There has always been something special about having a storefront shop in Andes, and living above that shop (the world’s shortest commute, I used to declare). Yes, it was fun to hear the response of people who had stumbled in while conducting a pit stop for food and rest room at Vinnie’s/Cassie’s/Woody’s/Rosalino’s next door, surprised to find the kind of goods we carried and at such affordable prices. It was even more gratifying to welcome in people whom we greeted regularly over the years, sharing laughs and conversation along with the sales. One woman would come annually from Deposit with her teenage kids and load up with presents; a number of people made our store a mandatory stop when heading on their annual pilgrimage to the Glimmerglass Opera. Second home owners and their house guests, and young children (some of whom now come in with children of their own!) would include Paisleys on their rounds for shopping for home décor, kitchenware, a summer sundress, and, of course, baskets. I have known by name and felt fondness for so many people over the years, in some cases having shared our family stories and intimate concerns. And it was always a kick to see fun interactions and new connections taking place among the store patrons. Groups of women would often transform an afternoon shopping excursion into an extended entertainment.
I’ve been warmed by the kindness and consideration of our customers, and I’ve been astounded by their interesting backgrounds and depth of knowledge, their wide travel experience. And the one-time visitors! How people from France, Germany, the U.K., Holland, Greece, Australia, New Zealand, Eastern Europe, Southeast Asia, Japan, various countries in Africa and South America have found their way to Andes I have no idea. I’ve heard more than a dozen languages being spoken by patrons. So often I felt the world had come to us, just as we were hoping to bring through our offering a bit of the world to our customers. My horizons and knowledge were broadened by these encounters since in our intimate, slow-paced store there was usually time for relaxed conversation and the exchange of information.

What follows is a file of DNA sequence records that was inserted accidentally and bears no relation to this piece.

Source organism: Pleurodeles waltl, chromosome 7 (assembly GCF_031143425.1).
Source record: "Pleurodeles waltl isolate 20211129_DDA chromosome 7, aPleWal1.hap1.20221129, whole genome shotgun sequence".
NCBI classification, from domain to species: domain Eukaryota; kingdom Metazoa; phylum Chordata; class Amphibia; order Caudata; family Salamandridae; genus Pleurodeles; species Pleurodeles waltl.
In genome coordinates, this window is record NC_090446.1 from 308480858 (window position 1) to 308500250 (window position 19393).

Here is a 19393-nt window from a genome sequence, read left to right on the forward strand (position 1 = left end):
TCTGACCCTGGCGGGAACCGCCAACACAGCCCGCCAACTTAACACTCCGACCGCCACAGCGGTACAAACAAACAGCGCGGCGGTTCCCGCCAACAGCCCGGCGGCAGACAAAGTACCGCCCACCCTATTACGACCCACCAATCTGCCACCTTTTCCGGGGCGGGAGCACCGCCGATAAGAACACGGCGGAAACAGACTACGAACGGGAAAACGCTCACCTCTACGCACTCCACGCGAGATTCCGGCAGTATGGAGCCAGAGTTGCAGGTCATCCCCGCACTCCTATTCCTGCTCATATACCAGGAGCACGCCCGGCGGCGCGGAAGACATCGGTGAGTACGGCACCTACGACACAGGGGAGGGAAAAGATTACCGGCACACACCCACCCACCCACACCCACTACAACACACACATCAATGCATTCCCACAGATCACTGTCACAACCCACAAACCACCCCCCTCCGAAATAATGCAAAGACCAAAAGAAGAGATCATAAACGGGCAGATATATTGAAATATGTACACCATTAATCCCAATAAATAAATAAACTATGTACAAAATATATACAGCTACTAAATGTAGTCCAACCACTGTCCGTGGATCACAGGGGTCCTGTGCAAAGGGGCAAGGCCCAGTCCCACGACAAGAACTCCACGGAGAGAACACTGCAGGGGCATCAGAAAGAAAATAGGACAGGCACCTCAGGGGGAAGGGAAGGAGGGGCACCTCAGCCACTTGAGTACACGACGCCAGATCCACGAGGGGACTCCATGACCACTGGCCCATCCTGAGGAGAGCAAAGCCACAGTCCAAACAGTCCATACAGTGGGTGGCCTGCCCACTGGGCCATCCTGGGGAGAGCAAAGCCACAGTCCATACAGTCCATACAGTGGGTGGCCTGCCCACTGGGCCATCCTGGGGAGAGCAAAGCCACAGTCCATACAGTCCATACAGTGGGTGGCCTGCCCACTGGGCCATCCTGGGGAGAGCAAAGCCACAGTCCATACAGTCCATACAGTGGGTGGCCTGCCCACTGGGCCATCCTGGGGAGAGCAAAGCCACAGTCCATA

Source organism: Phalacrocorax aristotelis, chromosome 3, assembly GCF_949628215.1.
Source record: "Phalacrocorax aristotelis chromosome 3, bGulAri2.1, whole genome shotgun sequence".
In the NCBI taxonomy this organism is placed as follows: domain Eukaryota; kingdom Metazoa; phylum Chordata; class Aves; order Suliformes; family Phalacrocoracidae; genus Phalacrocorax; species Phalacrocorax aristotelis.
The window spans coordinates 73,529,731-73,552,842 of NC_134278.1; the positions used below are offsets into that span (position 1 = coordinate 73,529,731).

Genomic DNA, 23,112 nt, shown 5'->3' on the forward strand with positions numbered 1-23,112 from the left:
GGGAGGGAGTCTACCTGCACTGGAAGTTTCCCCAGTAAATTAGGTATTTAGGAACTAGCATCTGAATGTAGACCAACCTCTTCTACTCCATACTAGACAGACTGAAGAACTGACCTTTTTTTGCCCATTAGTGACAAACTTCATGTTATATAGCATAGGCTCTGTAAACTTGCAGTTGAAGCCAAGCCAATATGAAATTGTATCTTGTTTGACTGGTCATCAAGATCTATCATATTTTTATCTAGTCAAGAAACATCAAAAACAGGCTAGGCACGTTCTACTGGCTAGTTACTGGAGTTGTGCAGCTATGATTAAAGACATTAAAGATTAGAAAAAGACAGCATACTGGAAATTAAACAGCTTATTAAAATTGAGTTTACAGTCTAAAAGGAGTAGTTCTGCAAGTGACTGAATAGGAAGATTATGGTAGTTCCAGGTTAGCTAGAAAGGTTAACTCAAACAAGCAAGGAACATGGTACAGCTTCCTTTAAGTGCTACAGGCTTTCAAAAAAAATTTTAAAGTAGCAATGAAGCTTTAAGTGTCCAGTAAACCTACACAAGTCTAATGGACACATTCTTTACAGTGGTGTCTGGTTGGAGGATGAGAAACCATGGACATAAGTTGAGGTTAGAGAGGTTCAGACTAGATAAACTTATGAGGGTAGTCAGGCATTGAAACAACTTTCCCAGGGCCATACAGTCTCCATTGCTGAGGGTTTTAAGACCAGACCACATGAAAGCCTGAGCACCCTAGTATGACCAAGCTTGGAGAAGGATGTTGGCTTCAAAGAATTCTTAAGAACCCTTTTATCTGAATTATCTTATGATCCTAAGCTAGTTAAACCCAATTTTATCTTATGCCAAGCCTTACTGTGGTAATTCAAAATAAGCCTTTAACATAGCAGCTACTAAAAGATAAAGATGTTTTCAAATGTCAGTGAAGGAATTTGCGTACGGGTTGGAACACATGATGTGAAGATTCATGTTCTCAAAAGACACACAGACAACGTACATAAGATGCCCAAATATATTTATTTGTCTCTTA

A whole range of people, knowing I am closing, tell me with heartfelt sincerity how much having the store here has meant to them—their homes full of our merchandise as evidence—and how very sad they will be to see it go. I am truly touched by their declarations. As an attestation to the comfort level of being a merchant here, I can state that I don’t think a single thing has ever disappeared from the store (once a man was so busily engaged in conversation with his accompanying family that he walked out with a dress he’d hoped to show his wife still draped on his shoulder. He scurried back in, mortified, and we all had a laugh.) Which meant that there was no monitoring on behalf of us storekeepers of try-ons, no cause for vigilance or suspicion, just freedom to enjoy the social portion of the transactions.
Early on I made it my mission to create a clothing boutique in one of the back rooms, where a group of spirited women would occasionally stage a group try-on. One day I noticed a man entering the store with a clear view of the bra-clad gals. Soon after I acquired a wicker screen to do duty as a try-on corner.
Along with being a merchant goes involvement in the smaller and larger community. A host of organizations would come to us for donations for their auctions. I was on the various iterations of an Andes Chamber of Commerce through the years: ABC, Andes Main Street, the Chamber with George Calvert. And of course John and I participated in the Streetscape Project of 2009. John was a member of the Zoning Board of Appeals; I on the Library Board, the ASHC board, the Andes Gazette staff, and a facilitator of the Italian Circle. I substitute taught at the Andes School and continue to attend their plays and participate in their activities. People are still nostalgic for Meatloaf, the black and white Bassett hound, our cats, our February Presidents’ Weekend food extravaganza, and various close-out pottery and folk rugs that no longer exist. Especially they miss John.
Believe me when I say I am overwhelmed with nostalgia as well. But I see a new generation with innovative ideas, talents and energy taking root in Andes and that infuses me with a surge of positivity. Let’s all focus on the blessings and serendipities the future will bring!~